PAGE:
Going Green


I’ve decided I’m going green. An unusual pronouncement for a former policy advisor on aviation, so perhaps I ought to qualify that statement.

Of all the colours present in my wardrobe green is conspicuous by its absence. Why I’ve omitted this colour I’m not sure. I’ve spoken to many a shirt maker and clothing retailer, all concur that it is not a colour favoured by many men. On the whole when we think of adding colour to our wardrobe it seems green figures low on the list. True, it’s a common enough colour for those that stalk the countryside, particularly in its favoured guise of a Barbour jacket and wellington boots, but outside of that you don’t see it too often.

And yet it is an eminently useful colour, suitable in one shade or another for almost any complexion. If you’re dark haired or dark skinned then look to darker shades of green – British Racing Green, bottle green and their like. If you have fair skin and fair hair then consider lighter shades such as mint and moss.

It’s also a colour that is more than a little apt for the season of holly, fern trees and the rich dark browns of autumn and winter. And as colours go it’s perfectly versatile, sitting well with most blues, pinks, browns and its variants – rust, beige and terracotta.

For my own part I’ve decided to have made what I call a town tweed odd jacket. I call it town tweed because instead of the more common single breasted guise for tweed jacketing I’m having it made in a double breasted form with patch pockets. Tweeds tend to be rather heavy and normally you wouldn’t contemplate a double breasted jacket. However, living in London and moving from building to building via covered walkways, underground and covered train stations you can actually dispense with a coat in all but heaviest rain, provided your jacket is weighty enough to keep you warm. If it does rain I’ll be able to use a Mac rather than carry around a heavy wet woollen coat.

I’ve opted for a Herringbone Harris Tweed in mid/moss green. If green jacketing is a little bold for you then start small. A green stripe shirt works wonders with a blue blazer and club stripe tie. Alternatively, if you’re attempting to add colour to your sock collection then green works wonders with a navy suit and black or brown shoes.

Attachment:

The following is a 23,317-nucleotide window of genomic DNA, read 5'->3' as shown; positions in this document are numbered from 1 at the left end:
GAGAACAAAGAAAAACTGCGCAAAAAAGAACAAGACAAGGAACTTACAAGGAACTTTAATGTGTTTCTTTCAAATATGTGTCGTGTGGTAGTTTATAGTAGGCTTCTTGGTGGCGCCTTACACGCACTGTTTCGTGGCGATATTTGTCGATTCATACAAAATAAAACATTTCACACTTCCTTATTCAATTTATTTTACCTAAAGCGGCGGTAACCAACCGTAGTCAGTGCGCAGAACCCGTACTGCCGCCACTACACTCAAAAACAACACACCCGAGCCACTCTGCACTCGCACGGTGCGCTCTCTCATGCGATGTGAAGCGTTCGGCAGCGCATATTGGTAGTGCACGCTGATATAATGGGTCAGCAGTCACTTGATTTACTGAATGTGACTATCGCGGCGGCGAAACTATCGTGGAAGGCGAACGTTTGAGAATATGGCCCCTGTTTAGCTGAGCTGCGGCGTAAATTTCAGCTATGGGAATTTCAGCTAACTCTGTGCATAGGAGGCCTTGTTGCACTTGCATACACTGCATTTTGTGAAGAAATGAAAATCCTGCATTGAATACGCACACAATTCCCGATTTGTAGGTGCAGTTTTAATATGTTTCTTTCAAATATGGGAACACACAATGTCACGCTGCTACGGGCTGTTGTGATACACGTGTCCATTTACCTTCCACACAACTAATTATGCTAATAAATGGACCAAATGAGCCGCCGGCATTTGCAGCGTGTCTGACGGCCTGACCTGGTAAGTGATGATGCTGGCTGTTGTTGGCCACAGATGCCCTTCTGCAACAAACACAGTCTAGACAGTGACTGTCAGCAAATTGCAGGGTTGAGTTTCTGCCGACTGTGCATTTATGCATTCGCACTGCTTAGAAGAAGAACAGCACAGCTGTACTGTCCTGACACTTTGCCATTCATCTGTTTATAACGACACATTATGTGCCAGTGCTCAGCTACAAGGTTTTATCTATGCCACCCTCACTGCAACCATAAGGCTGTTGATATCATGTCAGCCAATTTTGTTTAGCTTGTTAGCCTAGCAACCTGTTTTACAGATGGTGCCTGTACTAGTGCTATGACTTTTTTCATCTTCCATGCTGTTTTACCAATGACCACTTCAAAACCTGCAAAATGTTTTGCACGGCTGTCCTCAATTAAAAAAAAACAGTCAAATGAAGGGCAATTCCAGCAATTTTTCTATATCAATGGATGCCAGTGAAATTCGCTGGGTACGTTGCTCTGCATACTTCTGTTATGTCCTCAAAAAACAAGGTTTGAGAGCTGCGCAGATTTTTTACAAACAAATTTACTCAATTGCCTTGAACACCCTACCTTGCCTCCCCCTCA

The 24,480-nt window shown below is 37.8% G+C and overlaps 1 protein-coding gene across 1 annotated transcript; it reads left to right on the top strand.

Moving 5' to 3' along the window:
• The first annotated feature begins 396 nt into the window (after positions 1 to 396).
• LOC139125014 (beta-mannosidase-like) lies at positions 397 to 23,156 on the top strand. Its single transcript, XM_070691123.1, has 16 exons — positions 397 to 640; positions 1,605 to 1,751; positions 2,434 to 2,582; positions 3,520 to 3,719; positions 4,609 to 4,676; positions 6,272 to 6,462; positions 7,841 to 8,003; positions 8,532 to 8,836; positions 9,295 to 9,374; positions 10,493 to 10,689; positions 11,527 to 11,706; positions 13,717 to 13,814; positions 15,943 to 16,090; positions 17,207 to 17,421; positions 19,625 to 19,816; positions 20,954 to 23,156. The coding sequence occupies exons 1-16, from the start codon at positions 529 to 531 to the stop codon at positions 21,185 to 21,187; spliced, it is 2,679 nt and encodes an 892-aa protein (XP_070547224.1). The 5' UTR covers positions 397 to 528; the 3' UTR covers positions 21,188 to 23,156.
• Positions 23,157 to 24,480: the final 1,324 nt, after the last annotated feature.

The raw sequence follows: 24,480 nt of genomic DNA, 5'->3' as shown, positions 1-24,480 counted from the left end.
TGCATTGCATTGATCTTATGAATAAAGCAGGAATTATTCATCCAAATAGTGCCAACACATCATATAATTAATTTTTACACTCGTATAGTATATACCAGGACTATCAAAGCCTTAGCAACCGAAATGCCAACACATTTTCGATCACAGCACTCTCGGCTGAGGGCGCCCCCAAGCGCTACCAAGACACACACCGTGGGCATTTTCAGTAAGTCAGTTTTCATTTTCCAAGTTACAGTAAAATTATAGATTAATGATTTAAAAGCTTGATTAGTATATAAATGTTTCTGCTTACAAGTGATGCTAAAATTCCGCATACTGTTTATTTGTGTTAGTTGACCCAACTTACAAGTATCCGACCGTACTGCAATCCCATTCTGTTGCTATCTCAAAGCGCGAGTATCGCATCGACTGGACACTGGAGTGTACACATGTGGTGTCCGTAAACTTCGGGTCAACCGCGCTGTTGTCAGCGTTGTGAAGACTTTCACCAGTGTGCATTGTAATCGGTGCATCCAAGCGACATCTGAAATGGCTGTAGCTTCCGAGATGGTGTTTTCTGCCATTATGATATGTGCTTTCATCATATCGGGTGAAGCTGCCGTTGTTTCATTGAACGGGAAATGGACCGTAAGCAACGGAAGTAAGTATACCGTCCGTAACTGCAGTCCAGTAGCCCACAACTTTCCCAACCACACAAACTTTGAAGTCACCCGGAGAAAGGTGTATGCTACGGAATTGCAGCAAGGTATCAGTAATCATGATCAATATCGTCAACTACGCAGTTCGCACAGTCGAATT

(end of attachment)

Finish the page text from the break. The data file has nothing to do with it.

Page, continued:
It’s time to go green.


  1. It is true, green is often abstent in most wardobres (maybe with the exception of polo shirts and sweaters). To add some green to your clothes I would recommend two garments that go well with this color: a tweed sporcoat and a pair of dark green corduroy pants.


    October 10, 2011
  2. Joacim said:

    Seems like a great idea. I’ve started to look into more colours in shirts in general, I think there’s definitly a place for your tobacco brown, tan and burgundy shirts as well.
    /Wearing greyish olive chinos and a pale mint coloured shirt with brown plaid wool tie and brown herringbone tweed blazer in this 6C Stockholm fall morning.

    October 10, 2011
  3. gary said:

    green sucks nearly all the time, you have to be careful. I bought the lime green loake brogues and they work well with most colours, also Green polos in a certain hue work good with light grey chinos or white but all this stuff above reeks of someone who knows zilch on dressing

    October 11, 2011
  4. gary said:

    that said honestly its still a great site, is it your own website?

    October 11, 2011
  5. Laurence said:

    Lime green Loake brogues?

    Where can I find them?

    October 11, 2011
  6. P said:

    Yeah, green is tough to pull off well. I was actually just looking for green ties for coworkers to wear at a tradeshow to match our company colors, and was surprised at how few decent looking green ties there are out there.

    on the other side, when you can pull it off well, you can stand out in a positive way http://www.high-toned.fr/?p=10510

    October 11, 2011

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